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  • BillD8 commented on buildingupbob's instructable Making A Plywood Upright Bass9 months ago
    Making A Plywood Upright Bass

    lovely.~i wish i could see the drawings though!is it able to tolerate metal strings?can it handle being slapped"?if so, is the neck re-enforced? (it wasn't clear in the list there)

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  • BillD8 commented on Huntfish's instructable Sub Woofer Box 9 months ago
    Sub Woofer Box

    would do most folk, but it is not ideal.generally sub bass speakers need to have an opening and special cut dimensions inside to make those lower frequencies come to life.

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  • BillD8 commented on Marsh's instructable Build an Inexpensive Sub-woofer9 months ago
    Build an Inexpensive Sub-woofer

    usually in sub-woofer cabinet design i would expect a "folder-horn" inside.this in effect means, for example, recreating the dimensional theory behind a tuba! which in the case of a tuba means the "horn" begins as a small piece where the vibration to be amplified begins, and a horn coming from the mouthpiece which builds deeper and deeper frequencies till it gets to the wide end peice where you here most of the sound from.in the case of a folder horn bass speaker, we have the speaker itself (like the vibrating mouthpiece on a tuba) generally facing the front and on the front of the cabinet, but NOT always (back loaded).directly behind the speaker cone (in a front loaded bass speaker) you'd have a hole cut that acts as the beginning of a wooden tunnel that folds it's...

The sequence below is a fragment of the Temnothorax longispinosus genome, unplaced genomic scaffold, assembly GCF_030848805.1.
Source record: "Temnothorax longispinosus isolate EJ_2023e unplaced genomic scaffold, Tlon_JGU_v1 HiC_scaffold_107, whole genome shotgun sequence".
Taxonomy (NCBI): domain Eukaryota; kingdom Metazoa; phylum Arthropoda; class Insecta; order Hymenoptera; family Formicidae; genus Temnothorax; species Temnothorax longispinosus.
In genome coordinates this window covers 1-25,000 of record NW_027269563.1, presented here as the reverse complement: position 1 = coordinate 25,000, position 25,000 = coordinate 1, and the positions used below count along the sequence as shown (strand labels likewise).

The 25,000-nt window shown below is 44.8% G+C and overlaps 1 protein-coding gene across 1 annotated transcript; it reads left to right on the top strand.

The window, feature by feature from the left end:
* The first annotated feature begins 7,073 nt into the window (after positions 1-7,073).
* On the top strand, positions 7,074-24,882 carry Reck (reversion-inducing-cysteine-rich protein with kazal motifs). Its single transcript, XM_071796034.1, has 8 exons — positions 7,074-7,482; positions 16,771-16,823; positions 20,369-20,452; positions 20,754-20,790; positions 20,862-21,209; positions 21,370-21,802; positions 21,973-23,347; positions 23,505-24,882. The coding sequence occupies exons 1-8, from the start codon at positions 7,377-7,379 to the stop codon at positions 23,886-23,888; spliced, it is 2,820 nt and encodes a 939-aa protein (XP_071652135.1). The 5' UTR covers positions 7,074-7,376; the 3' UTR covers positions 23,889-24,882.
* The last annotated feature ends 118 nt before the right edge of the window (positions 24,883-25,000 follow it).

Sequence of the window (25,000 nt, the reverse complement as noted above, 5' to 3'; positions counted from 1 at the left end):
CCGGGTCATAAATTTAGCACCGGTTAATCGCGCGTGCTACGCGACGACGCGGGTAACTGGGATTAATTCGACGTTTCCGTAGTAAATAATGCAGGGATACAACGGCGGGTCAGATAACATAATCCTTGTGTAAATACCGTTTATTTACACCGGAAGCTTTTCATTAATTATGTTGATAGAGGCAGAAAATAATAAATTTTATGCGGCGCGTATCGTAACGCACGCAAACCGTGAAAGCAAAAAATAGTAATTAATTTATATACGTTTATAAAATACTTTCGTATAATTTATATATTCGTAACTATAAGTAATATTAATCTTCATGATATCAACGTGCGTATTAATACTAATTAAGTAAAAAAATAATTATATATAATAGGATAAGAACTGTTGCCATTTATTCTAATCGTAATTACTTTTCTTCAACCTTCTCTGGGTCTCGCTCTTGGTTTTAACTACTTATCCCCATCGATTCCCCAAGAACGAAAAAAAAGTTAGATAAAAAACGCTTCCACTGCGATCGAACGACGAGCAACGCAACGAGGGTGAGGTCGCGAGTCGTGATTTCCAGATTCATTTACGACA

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    usually in sub-woofer cabinet design i would expect a "folder-horn" inside.this in effect means, for example, recreating the dimensional theory behind a tuba! which in the case of a tuba means the "horn" begins as a small piece where the vibration to be amplified begins, and a horn coming from the mouthpiece which builds deeper and deeper frequencies till it gets to the wide end peice where you here most of the sound from.in the case of a folder horn bass speaker, we have the speaker itself (like the vibrating mouthpiece on a tuba) generally facing the front and on the front of the cabinet, but NOT always (back loaded).directly behind the speaker cone (in a front loaded bass speaker) you'd have a hole cut that acts as the beginning of a wooden tunnel that folds it's way round in a spiral, and generally exits in a wide hole (the width of the cabinet) generally, but not always, below the speaker cone.the effect here is that it offers the ideal bandwidth of waves needed for genuine sub-bass in wooden cabinet design.also, generally, we would expect baltic plywood (no "voids" in the ply layers!)and the glue used to make the ply to be heat/boil/steam/water resitant.thye speaker above from it's appearnace and dimensions looks ideally more suited to perhaps a bass guitar speaker unit?here is a very expensive exampl: https://www.instructables.com/files/deriv/FJS/72NG/...and here is a more typical DIY sub bass speaker (back loaded in this case, meaning the speaker driver is mounted inside and in the "back" of the cabinet) example:http://es.virtualdj.com/image/62537/48114/folded%20horn%20sub.gif

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